Saturday, August 27, 2011

"A stable spiritual life requires much prayer..."

Without going into great detail, back at the end of June the Lord, stooping down once again to take pity on my nothingness, stopped me in my tracks. I was close to ministerial burn-out, which was making me less effective at work, more irascible at home, and generally-speaking, just not very happy or interested in anything. I have always despised busyness for busyness' sake, a trap that far too many people get sucked into. Even in writing about this, I am very conscious of my desire to write everything, which is never possible, but always leaves me feeling dissatisfied, for whatever reason.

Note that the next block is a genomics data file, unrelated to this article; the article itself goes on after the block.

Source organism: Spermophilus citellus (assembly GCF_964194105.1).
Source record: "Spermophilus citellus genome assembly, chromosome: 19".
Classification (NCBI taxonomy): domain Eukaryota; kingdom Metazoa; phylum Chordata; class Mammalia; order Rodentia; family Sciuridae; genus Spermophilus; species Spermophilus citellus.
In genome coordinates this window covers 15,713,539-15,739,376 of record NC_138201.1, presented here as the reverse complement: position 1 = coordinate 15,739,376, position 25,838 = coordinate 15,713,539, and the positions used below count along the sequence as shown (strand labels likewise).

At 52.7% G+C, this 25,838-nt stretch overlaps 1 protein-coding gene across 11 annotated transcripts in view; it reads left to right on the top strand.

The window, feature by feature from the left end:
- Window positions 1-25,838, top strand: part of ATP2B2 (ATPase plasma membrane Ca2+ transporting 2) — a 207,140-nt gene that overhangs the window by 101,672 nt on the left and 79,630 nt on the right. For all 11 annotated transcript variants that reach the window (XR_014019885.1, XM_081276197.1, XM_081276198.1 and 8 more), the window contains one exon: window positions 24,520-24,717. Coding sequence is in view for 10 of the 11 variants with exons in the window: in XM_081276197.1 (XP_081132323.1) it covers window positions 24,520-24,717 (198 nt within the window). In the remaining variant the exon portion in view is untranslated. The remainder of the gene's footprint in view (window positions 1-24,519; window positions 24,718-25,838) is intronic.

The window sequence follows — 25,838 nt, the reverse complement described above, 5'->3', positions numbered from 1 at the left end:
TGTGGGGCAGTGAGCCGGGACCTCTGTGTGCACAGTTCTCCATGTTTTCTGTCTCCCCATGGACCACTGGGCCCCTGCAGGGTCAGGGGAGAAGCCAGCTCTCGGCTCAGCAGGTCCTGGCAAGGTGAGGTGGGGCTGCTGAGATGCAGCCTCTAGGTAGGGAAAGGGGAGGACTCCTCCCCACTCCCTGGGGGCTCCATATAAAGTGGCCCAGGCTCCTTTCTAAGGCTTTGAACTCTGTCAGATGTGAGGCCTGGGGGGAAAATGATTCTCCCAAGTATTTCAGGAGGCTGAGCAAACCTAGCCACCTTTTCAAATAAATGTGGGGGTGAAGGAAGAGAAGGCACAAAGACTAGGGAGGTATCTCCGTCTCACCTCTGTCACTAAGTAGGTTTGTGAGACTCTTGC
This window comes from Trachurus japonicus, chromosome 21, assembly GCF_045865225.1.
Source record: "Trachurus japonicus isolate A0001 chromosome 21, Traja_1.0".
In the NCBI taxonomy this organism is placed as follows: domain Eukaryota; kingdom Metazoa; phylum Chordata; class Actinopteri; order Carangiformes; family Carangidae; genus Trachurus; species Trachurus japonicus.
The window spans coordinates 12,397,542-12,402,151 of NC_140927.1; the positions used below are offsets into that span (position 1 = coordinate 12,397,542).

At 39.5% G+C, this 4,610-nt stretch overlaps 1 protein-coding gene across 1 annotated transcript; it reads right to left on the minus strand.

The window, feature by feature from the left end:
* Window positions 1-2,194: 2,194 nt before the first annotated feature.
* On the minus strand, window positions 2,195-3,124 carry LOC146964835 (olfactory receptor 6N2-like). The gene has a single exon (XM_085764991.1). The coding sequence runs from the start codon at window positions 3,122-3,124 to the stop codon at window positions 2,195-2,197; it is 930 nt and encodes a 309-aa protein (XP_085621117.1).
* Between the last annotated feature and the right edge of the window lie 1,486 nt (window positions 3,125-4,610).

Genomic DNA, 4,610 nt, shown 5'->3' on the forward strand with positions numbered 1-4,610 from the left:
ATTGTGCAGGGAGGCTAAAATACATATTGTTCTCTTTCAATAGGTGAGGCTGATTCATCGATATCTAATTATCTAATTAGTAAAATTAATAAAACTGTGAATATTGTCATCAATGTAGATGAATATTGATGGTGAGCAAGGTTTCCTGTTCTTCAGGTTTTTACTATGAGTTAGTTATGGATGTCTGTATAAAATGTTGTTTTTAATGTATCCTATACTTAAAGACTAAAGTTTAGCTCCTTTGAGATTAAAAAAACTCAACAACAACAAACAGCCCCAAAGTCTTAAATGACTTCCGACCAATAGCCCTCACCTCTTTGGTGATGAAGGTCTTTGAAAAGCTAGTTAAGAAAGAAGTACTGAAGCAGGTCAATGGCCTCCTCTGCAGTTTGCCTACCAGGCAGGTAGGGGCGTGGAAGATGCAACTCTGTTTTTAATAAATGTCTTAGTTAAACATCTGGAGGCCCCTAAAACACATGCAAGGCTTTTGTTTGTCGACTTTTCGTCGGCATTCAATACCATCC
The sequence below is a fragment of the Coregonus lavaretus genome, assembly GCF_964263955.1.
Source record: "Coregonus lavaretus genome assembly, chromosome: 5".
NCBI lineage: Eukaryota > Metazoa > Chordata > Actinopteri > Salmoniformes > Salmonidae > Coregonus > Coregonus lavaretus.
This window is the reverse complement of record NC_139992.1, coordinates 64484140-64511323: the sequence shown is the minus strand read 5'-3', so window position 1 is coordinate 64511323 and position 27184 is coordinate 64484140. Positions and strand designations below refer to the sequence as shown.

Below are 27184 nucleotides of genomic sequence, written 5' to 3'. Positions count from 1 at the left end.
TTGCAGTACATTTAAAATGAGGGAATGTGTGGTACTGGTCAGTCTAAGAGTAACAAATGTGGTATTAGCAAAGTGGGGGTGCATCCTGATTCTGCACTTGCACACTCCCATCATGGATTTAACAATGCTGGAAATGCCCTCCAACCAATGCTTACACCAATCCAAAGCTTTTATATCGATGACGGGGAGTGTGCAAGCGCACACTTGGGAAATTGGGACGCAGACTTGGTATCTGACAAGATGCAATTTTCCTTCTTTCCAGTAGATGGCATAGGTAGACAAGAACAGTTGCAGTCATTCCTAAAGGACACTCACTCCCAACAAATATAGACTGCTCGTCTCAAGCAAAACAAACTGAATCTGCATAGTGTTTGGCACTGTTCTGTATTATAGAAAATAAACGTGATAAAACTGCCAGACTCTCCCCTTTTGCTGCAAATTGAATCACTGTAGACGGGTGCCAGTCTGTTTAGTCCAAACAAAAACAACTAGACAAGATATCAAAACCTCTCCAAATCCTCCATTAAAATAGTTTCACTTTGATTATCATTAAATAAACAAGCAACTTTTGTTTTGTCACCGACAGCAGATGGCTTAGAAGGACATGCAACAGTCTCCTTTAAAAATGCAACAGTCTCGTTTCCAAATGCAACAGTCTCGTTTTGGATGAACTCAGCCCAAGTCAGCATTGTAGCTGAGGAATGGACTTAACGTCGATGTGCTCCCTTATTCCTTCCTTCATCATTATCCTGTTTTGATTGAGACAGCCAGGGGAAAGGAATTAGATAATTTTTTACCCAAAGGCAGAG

It would be an exaggeration to say that I was not praying, but my prayers, like everything else, were quite perfunctory, that is, shallow attempts to maintain the discipline of prayer, but not really prayer. So, after a period of serious prayer and discernment, which culminated with seeking the wise counsel of a priest who is a friend and someone whose judgment I trust, the pastor of a parish at which I do not serve, nor one in which I am resident, thus making him objective, I determined how I was going to cut back. After meeting with the rector of the Cathedral at which I serve and discussing my plans with him, receiving his gracious approval, I took a difficult, but necessary step in the right direction. So, I have been praying more, really praying, which is a great grace and not the result of any effort of mine, except making myself genuinely available.